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Corporations are facing the same climate choice as Exxon did in the 1970s


Corporations today are facing the same choice as Exxon did in the 1970s when deciding their response to climate impacts.

Researchers from Harvard and the Potsdam Institute for Climate Impact Research assessed the accuracy of the forecasts from Exxon scientists, from 1977 to 2003, who projected “global warming from carbon dioxide emissions over the coming decades.” The researchers’ study was published in the journal Science. They found the industry scientists predictions were frighteningly accurate. What the scientists projected in the 1970s in carbon dioxide (CO2) build up and temperature increases have come to pass. So, it seems we are now living the consequences of Exxon’s failure to acknowledge the science and take right action.

We’re at a critical juncture in climate change: Many companies are having an “Exxon moment.”

Exxon’s investment in understanding their impacts on climate-change was extraordinary and inspiring. They hired great scientists and supported cutting-edge science — done with impressive accuracy, especially considering that we didn’t have the same computing power or data that we have today. Thanks to Exxon’s support, the productivity and outcome of their science team was, as the recent analysis shows, amazing. In fact, the research was good enough that Exxon could have led the way in transitioning to a more sustainable world — making a profit while reducing the likelihood that we would end up where we are today, with a 1.5-degree Celsius global temperature increase — and rapidly fading hope.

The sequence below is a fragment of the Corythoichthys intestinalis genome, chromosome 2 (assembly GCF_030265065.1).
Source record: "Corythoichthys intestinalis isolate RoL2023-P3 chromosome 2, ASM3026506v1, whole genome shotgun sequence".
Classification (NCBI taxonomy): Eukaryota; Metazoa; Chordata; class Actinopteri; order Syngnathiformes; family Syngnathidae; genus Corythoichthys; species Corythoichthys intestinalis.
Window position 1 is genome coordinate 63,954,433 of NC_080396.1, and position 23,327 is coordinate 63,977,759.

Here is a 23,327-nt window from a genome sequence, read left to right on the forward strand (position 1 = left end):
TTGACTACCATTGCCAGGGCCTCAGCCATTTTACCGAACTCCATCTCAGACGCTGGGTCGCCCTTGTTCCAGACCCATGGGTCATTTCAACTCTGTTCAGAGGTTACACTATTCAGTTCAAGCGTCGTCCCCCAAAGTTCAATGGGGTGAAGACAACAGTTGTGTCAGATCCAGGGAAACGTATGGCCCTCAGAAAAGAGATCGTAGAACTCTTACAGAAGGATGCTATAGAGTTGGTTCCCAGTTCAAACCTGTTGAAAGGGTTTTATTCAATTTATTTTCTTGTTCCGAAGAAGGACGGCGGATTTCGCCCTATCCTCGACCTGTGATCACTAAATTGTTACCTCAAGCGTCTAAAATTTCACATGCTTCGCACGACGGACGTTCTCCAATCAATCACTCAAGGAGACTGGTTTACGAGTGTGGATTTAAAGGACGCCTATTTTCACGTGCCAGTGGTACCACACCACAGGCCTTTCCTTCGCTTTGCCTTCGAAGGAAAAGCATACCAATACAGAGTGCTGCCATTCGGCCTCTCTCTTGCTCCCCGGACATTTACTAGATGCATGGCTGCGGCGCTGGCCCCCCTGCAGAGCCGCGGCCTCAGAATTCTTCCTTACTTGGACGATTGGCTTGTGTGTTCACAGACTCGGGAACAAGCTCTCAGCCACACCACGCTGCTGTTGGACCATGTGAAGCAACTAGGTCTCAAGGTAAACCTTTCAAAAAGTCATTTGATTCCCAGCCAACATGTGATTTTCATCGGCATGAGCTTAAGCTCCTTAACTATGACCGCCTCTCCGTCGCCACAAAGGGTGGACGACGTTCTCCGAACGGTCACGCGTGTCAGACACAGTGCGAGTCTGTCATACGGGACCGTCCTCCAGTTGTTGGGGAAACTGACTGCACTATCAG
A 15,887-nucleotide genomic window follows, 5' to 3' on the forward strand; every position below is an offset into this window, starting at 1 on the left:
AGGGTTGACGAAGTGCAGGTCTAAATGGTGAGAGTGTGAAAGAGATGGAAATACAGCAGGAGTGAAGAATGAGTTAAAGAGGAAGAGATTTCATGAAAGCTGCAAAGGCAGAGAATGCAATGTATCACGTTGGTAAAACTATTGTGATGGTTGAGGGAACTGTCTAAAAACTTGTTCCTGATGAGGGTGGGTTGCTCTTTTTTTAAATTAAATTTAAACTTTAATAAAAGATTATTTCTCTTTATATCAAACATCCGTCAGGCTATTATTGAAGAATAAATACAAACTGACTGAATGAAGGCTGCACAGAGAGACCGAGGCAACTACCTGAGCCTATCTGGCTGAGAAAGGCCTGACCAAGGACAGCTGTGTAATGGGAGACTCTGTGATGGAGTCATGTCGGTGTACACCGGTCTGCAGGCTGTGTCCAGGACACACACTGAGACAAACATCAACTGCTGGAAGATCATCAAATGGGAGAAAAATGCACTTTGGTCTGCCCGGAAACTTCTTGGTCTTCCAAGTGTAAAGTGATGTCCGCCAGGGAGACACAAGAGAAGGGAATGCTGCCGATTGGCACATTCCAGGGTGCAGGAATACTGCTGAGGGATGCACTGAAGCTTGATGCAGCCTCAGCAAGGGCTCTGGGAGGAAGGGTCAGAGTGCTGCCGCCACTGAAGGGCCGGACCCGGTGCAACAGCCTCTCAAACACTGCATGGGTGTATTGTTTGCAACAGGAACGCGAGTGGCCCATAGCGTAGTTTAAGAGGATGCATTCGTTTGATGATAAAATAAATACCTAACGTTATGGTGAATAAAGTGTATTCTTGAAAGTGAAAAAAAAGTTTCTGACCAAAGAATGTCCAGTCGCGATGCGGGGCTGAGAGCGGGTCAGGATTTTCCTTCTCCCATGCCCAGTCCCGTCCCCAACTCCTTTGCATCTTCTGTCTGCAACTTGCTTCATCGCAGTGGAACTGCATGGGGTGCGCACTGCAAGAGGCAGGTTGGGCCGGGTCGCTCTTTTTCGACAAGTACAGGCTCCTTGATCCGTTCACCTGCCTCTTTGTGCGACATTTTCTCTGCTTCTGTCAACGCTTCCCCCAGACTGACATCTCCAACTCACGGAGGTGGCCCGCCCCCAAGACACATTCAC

Exxon didn’t use its scientific investment to lead an energy transition, as we know. Instead, they embarked on a public campaign of denial and disinformation, often targeting their own scientists. The entire globe is suffering the consequences. But is Exxon an outlier? 

Today, many companies are facing the very same dilemma that Exxon faced a couple of decades ago: They are aware of how their practices impact climate, environment and communities. It is not just the fossil fuel industries anymore. Today it includes multinational corporate giants, many of which are household names in transportation, fashion, technology and manufacturing. Where Exxon denied their scientists, some companies today use greenwashing to avoid taking action — a recent Harris Poll found that 58 percent of company executives admitted to engaging in corporate greenwashing, a number jumping to 72 percent for North American companies. In essence, they are still “doing an Exxon.” 

Companies have been presented with what not to do: Here are three critical actions that they can do instead:

Invest in expertise and then use their findings